Risk Reduction Strategies

Risk Reduction Strategies

It is important to note that while we can take steps to minimize risk, the only person to blame when concerns occur is the perpetrator.
Hazard sign in the middle of a puddle

There are various strategies that individuals can use to prevent and reduce the risk of various concerns outlined in our complaint types.

Everyone can:

  • Seek education on laws and policies to change your behavior
  • We encourage you in addition to the required training on policies to review them regularly and check for any updates. For more information about policies, you can go to our Policies and Procedures page

  • Consider what unconscious biases you may have
  • There are many educational workshops on campus and within our community to learn about your unconscious biases. For example, employees have access to an online series about Managing Implicit Bias. 
  • Avoid using stereotypical generalizations/demeaning jokes 
  • • Examples of stereotypical generalizations can include saying “Older people don’t use Twitter” or “Men don’t think in those terms.”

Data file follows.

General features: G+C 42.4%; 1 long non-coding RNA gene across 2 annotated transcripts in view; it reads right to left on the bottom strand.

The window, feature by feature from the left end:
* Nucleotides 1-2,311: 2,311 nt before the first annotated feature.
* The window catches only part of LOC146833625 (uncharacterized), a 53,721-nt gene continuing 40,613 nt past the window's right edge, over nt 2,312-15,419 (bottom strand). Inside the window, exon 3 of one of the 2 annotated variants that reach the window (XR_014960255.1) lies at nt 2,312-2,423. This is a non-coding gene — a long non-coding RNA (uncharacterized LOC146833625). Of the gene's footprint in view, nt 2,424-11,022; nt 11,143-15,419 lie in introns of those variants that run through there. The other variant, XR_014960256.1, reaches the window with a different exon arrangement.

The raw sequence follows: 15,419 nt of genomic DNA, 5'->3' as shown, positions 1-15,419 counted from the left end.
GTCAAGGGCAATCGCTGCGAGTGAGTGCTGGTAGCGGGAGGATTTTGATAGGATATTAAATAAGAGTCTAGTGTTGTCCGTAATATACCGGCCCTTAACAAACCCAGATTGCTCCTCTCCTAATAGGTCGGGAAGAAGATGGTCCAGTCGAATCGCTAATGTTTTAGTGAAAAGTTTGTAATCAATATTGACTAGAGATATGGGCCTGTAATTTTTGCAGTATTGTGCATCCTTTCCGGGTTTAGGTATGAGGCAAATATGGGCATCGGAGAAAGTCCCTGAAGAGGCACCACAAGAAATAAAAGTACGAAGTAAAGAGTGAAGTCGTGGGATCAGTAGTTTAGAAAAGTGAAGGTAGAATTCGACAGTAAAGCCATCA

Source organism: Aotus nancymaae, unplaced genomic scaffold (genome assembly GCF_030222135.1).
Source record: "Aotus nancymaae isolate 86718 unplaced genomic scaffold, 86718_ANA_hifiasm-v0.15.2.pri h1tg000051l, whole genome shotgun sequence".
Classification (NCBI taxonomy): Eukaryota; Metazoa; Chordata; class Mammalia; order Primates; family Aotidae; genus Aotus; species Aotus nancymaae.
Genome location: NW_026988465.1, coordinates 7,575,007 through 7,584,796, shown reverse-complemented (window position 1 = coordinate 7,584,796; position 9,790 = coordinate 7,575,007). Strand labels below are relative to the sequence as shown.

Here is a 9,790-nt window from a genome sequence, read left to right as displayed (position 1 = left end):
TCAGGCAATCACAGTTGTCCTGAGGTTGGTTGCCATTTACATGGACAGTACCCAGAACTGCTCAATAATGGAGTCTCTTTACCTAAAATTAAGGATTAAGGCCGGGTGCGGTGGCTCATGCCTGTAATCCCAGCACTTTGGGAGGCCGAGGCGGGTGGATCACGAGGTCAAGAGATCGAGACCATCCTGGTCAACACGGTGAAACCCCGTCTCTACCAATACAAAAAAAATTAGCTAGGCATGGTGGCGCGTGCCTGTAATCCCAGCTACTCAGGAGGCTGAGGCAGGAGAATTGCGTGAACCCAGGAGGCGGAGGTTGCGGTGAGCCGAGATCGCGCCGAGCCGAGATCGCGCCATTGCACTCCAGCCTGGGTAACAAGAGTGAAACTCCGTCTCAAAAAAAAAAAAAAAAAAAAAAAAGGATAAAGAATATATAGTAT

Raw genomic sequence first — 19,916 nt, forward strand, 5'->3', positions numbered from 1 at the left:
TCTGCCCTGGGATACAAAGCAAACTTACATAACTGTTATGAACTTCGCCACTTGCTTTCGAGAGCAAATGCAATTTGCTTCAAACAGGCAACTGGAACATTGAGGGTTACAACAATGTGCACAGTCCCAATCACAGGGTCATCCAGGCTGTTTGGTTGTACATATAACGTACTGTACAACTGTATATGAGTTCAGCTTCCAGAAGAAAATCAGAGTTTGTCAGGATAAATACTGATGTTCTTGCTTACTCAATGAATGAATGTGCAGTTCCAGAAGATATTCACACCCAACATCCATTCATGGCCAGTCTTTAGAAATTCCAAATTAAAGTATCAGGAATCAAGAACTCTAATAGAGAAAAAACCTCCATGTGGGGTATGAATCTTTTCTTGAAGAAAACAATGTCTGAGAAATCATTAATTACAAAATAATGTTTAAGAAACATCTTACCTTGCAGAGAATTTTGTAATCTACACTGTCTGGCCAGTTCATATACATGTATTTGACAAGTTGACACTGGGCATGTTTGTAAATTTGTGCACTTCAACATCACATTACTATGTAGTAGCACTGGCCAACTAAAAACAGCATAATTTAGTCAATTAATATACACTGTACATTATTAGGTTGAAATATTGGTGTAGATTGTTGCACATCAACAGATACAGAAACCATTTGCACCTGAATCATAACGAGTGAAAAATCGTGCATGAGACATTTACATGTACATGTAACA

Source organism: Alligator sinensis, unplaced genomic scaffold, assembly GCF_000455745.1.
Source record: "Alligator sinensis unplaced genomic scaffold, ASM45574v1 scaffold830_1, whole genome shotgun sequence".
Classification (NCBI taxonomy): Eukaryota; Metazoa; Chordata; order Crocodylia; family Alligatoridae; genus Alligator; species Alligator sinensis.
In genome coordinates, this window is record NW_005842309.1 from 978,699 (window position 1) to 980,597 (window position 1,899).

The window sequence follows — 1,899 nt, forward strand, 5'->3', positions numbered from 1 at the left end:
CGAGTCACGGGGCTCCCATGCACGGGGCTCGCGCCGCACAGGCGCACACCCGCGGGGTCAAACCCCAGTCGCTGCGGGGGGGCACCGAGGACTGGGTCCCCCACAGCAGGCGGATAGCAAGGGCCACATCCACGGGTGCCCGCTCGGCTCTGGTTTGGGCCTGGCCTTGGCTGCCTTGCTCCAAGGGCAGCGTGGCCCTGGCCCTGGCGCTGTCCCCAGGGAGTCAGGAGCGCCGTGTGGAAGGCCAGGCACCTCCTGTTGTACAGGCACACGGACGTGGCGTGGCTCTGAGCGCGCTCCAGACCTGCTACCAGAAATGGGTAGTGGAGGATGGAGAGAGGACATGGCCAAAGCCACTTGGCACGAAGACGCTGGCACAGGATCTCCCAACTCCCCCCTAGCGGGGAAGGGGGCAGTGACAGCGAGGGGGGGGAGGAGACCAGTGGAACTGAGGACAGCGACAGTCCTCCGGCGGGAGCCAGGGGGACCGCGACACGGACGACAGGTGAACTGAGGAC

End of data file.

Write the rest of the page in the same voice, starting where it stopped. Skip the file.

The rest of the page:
• Avoid humor which demeans people on the basis of protected characteristics.
  • Communicate clearly and listen to others
  • If another person is not consenting for an activity, stop that activity.
  • Use Inclusive Language
  • • Find a comfortable alternative to using generic masculine terms such as “he” and “man” as they tend to evoke masculine images, and render women and gender-queer students invisible or peripheral.

    • Do not assume that a woman-identified individual has a boyfriend or a man-identified individual is only interested in women. 

    To learn about "Words that hurt," you can find information through our LGBTQIA Resource Center. 
  • Trust your gut instinct
  • If a situation doesn’t feel right, don’t worry about offending someone, just leave.
  • If safe and possible, intervene in concerning situations
  • There are many different ways to intervene in concerning situations.

    For example, you can:
    • Redirect the conversation
    • Express concern with someone's behavior
    •  Offer assistance 
    •  Pull someone aside to address behavior and/or check in on someone